The issue of Nigeria reverting to regionalism resonated again yesterday in Abuja, but President Goodluck Jonathan called on Nigerians to be committed to their country in the face of threats to its national integration.
Speaking at the 80th birthday celebration of former vice president Dr Alex Ekwueme, which also served as an international colloquium that touched on the theme "Nigerian
Federalism: Building on the Ekwueme Legacy", other notable speakers harped on the essence of restructuring the polity along the six geopolitical zones as propounded by Ekwueme. Yet some others insisted that what is required is good governance and not constitution amendment.
The president, who was represented by the Secretary to the government of the federation (SGF), Senator Anyim Pius Anyim, emphasised the importance of national integration for the survival of the country, describing it as "the foundation in which federalism can stand".
According to him, "without national integration, there is mutual distrust and when there is mutual distrust, nothing will work". He reiterated his determination to pursue policies which would focus on national integration and encouraged Nigerians to remain patriotic and renew their commitment to the unity and progress of Nigeria.
However, the governor of Lagos State, Babatunde Fashola, SAN, said constitution amendment is not necessary and instead advocated the need for Nigerians to restore their values and improve on the current structure of governance before taking on constitution amendment.
Fashola, who likened the current process of constitution amendment to "putting the cart before the horse", said the need to salvage our diminishing value system and governance surpasses that of amending our constitution.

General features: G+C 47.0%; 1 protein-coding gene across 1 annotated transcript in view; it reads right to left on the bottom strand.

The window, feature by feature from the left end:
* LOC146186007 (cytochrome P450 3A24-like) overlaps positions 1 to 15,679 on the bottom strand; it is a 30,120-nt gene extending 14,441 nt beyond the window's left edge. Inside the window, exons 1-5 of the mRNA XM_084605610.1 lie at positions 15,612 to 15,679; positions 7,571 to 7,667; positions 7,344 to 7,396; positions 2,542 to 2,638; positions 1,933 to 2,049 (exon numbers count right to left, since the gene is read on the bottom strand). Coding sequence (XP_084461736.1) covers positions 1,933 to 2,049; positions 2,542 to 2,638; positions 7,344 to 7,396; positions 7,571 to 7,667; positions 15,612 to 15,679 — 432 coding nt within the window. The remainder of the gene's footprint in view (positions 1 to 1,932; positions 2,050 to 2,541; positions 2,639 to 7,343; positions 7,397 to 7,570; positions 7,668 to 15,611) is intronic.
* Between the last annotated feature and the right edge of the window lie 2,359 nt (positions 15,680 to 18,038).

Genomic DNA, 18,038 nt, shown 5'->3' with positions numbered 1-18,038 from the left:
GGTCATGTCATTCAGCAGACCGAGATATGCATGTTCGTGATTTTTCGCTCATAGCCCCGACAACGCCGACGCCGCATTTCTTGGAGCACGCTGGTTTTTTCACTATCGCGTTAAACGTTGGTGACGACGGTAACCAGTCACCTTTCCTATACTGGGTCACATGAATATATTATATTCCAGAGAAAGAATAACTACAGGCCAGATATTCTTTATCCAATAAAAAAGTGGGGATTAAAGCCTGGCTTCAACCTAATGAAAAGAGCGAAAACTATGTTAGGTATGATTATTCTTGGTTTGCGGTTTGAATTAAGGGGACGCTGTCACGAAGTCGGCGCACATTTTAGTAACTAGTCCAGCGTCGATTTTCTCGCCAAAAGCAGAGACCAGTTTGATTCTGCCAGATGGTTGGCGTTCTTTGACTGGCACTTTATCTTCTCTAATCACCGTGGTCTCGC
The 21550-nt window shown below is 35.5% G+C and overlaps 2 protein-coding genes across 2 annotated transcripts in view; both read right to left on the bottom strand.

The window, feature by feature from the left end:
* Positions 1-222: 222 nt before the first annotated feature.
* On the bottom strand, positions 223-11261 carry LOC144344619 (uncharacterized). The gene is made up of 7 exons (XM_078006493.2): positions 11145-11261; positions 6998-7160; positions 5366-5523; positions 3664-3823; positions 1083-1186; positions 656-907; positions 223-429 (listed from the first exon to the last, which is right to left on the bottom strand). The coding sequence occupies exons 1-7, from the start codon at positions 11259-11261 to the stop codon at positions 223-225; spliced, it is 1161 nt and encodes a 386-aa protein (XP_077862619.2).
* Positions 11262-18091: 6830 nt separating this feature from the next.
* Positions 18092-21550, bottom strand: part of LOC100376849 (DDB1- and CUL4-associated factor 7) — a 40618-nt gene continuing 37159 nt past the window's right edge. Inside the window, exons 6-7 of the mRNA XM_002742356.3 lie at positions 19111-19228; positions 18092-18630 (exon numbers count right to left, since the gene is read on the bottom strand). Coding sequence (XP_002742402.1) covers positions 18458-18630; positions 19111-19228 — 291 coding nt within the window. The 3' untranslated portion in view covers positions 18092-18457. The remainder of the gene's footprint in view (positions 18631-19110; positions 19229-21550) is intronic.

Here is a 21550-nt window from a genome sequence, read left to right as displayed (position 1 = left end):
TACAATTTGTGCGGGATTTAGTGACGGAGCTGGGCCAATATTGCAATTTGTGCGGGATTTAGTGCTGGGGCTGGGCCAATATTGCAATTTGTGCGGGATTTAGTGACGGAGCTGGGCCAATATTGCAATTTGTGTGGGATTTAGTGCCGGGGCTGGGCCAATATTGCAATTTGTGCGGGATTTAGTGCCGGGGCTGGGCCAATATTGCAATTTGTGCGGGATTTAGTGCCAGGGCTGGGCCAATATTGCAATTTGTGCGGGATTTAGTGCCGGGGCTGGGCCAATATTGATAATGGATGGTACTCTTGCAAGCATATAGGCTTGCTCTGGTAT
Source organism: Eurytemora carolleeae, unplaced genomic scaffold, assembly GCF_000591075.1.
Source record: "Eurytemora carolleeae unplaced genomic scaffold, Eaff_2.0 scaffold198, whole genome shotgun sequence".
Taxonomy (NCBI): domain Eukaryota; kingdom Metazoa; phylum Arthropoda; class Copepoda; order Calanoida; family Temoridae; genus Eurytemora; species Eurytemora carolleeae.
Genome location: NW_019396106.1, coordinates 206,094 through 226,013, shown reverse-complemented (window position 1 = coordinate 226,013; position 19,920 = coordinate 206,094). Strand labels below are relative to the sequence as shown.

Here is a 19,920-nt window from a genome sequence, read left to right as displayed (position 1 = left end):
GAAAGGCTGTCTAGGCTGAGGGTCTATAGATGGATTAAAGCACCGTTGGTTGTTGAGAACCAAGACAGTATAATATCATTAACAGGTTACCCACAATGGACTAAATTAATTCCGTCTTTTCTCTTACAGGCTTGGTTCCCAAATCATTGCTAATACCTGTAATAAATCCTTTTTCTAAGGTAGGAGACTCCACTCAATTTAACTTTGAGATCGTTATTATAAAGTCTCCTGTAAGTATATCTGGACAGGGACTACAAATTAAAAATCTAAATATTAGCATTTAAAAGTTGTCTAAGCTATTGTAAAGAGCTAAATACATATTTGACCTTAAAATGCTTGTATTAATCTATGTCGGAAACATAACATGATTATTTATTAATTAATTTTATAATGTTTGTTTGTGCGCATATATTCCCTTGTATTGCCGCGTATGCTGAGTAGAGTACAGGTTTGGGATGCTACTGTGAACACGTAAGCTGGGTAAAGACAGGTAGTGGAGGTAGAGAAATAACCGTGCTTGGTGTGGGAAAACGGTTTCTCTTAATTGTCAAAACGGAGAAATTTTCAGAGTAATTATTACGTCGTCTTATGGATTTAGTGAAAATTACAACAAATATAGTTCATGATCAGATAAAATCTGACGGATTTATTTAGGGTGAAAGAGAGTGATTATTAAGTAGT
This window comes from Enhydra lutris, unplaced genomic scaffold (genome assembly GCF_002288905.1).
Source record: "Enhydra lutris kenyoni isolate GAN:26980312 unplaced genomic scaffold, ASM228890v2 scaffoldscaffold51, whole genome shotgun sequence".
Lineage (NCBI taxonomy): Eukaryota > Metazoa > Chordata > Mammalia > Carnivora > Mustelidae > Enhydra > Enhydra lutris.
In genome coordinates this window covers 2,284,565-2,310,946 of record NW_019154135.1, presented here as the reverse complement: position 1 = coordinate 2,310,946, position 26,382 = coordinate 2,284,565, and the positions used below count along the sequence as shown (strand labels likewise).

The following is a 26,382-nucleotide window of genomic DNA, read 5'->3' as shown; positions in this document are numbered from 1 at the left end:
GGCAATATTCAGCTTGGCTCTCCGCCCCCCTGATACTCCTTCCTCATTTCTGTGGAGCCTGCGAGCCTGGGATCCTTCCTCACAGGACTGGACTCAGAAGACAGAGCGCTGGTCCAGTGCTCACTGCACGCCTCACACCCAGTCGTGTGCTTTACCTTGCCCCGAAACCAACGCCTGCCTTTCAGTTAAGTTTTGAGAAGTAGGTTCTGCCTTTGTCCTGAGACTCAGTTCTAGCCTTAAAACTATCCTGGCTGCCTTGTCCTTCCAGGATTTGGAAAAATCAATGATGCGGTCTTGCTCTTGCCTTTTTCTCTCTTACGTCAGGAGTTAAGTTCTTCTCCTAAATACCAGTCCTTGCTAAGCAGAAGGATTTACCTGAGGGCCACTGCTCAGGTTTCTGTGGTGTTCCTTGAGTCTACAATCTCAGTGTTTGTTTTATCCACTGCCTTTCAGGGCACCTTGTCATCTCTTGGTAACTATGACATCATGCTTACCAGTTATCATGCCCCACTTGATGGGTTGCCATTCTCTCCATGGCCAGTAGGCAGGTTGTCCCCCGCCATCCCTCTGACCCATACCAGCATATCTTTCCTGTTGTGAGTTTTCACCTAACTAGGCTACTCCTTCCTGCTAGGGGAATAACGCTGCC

He pointed out, "If we were to continue at the rate that we are going, our constitution would be no better than the minutes of a village town hall meeting where every opinion and point of order is well documented in it."
Fashola further argued that the efficacy of the constitution is not determined by the paper on which it is written or how long it is debated, adding that it is defined by the willingness of the parties to the
agreement to adopt the agreement - "the people behind the agreement rather than the agreement in itself".
"So our hope to ensure a better union will not be solved by changing any document; it will be solved by changing ourselves," he said.
Also speaking on the occasion, former Plateau State governor Solomon Lar said the decision to adopt the federal system of government was born out of the enormous powers at the regions, but now it has been realized that too much power was concentrated at the centre.
"Why we decided to adopt federalism was because the regions had enormous powers, and we overdid it by giving too much powers to the federal government. That is why the states look like local governments. Nigerians should be patriotic, because we are sectional at the moment. We want the six geopolitical-zone structure to be strengthened and improved upon," Lar said.
For Senator Ahmadu Ali, former national chairman of the Peoples Democratic Party (PDP), the need for the restoration of good governance in Nigeria remains paramount.
Ali, who was arguing on the same point as Governor Fashola, stressed the need for the country to amend itself rather than amend the constitution.
Nonetheless, the moderator of the event and chairman of ThisDay newspaper, Mr Nduka Obaigbena, immediately questioned Senator Ali's statement: "The former chairman of PDP saying there is no good governance?" Ali responded in the affirmative, arguing that if there was good governance Boko Haram would not exist and the students of the University of Port Harcourt and College of Health Technology, Mubi, would not have been slain.